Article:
At the beginning of lockdown, thanks to the removal of two large
trees and the effects of winter, our garden was nothing more than
a long strip of bare earth. At a time when it felt that the whole
world had swung off balance, I needed a simple project to focus
on, to bring order and sanity to those unprecedented days. And so,
our wildlife pond came into being.
Hauling my daughter’s old plastic sandpit from the back of the
shed, we dug a hole and sunk it in to the ground. In lockdown, a
new sense of community sprang up on our street, and over the next
few days, daily walks had a purpose: to collect handfuls of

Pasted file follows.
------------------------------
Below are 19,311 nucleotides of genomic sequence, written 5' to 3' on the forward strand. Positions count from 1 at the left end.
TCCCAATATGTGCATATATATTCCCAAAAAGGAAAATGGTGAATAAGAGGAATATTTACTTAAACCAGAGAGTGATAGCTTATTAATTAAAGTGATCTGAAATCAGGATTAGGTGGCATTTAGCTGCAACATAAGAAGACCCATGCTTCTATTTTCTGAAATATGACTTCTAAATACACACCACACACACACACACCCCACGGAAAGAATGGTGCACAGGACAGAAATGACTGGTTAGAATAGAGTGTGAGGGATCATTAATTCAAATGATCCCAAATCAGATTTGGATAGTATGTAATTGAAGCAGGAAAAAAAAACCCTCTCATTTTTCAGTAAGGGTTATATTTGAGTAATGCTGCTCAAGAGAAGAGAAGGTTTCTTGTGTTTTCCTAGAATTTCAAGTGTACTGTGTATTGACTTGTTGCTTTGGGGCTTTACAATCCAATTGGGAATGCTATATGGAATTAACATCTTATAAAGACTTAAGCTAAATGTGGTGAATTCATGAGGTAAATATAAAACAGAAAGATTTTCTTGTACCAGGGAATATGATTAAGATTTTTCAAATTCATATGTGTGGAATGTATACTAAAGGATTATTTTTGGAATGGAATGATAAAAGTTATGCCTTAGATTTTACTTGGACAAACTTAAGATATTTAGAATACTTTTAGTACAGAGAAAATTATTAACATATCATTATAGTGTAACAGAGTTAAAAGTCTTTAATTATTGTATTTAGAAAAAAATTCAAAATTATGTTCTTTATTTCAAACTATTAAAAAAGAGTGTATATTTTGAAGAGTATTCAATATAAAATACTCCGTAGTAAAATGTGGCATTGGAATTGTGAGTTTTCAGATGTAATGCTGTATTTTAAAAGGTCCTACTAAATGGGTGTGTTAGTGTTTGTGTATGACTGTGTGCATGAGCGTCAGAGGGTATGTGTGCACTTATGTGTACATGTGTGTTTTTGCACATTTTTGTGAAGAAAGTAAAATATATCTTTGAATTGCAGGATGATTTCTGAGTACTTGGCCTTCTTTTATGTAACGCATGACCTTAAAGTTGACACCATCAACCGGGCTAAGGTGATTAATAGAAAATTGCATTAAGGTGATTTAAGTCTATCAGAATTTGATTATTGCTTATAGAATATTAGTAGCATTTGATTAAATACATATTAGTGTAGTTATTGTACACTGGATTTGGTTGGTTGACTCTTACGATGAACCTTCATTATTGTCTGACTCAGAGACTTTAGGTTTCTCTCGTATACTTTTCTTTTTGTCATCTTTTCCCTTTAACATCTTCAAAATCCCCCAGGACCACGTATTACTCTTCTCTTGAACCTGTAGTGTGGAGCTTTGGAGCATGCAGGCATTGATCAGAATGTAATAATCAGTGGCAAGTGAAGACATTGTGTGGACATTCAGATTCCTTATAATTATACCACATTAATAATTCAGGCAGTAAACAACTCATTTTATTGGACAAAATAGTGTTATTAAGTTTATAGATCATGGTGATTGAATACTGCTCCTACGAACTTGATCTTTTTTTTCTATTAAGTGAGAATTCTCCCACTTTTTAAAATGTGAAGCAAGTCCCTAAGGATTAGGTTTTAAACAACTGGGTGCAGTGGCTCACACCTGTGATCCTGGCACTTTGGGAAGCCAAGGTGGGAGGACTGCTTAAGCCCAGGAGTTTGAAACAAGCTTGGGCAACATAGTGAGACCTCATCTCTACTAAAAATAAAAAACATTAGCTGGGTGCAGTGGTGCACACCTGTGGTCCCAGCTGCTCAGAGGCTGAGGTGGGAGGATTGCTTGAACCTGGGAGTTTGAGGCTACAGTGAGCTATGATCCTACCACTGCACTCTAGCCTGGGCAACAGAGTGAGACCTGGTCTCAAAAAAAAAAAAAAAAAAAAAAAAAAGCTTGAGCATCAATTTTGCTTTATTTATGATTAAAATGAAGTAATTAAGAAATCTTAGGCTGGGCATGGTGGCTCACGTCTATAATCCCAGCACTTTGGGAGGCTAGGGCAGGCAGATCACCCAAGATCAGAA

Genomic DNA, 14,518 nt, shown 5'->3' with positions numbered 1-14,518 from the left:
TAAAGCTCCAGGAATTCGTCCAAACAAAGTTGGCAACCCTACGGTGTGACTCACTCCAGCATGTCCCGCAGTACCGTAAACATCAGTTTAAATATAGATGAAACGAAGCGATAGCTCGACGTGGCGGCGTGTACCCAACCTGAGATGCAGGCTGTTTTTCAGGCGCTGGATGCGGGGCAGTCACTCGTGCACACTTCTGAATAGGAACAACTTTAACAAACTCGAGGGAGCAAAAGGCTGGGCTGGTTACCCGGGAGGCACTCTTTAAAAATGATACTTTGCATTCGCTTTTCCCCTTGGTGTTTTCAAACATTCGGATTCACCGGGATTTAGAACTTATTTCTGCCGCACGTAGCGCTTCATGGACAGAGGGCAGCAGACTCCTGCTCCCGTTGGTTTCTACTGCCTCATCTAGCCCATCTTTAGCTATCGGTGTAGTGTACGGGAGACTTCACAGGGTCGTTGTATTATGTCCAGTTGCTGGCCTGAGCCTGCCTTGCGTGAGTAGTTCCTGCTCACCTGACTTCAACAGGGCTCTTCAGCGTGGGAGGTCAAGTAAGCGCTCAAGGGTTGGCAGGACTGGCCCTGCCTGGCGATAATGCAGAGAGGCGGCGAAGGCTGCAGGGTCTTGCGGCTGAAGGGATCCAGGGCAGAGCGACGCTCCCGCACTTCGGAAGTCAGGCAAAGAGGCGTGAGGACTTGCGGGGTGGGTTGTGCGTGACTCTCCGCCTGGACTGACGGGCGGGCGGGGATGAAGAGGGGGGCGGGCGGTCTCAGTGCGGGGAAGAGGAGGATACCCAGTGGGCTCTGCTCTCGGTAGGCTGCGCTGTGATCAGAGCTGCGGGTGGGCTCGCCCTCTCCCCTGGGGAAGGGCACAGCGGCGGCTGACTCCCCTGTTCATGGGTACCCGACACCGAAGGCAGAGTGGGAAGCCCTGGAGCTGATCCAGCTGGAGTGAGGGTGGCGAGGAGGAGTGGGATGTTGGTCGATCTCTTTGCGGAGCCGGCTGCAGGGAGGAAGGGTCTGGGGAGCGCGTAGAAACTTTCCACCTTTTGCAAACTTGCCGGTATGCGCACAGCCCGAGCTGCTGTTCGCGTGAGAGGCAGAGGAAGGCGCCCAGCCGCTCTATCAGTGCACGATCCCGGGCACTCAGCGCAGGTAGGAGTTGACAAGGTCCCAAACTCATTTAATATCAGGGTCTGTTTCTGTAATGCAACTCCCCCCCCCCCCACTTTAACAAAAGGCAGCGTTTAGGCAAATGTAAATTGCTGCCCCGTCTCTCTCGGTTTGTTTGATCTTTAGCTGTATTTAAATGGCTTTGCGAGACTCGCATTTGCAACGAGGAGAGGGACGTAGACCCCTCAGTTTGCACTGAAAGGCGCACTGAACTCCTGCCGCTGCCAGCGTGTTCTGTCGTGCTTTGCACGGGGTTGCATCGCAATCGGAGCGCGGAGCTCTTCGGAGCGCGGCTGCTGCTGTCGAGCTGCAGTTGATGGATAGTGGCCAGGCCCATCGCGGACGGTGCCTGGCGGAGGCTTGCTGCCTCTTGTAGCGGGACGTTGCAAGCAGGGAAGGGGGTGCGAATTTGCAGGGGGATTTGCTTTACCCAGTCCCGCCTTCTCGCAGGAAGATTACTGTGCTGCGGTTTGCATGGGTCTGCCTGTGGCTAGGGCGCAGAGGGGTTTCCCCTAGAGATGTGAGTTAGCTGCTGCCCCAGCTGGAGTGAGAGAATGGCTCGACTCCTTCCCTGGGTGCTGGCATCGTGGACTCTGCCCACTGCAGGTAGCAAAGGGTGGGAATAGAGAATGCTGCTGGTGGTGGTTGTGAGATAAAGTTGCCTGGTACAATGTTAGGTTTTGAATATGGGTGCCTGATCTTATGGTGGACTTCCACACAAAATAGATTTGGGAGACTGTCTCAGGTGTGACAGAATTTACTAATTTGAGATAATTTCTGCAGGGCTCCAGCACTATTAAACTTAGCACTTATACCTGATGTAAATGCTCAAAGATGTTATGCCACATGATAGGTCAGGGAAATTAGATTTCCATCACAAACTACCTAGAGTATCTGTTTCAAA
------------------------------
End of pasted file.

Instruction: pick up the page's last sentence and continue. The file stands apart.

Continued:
pond-weed from neighbours I’d never previously met. With
Christmas-morning magic, muddy bags containing reeds and flag iris
roots were left on our doorstep.
And gradually, the pond quite literally came to life. Now, damsel
flies and dragonflies visit in abundance. Birds, wasps and bees
rest on plants for a drink. The bottom of the pond is alive with
the wiggling and scurrying of myriad invertebrates. And the icing
on the cake? A tiny baby newt, glimpsed just twice, feasting on
Before and after. Emily's lockdown pond in April 2020, and
You can create your own wildlife pond in something as simple as an
old washing up bowl.
Read the Royal Horticultural Society’s guide.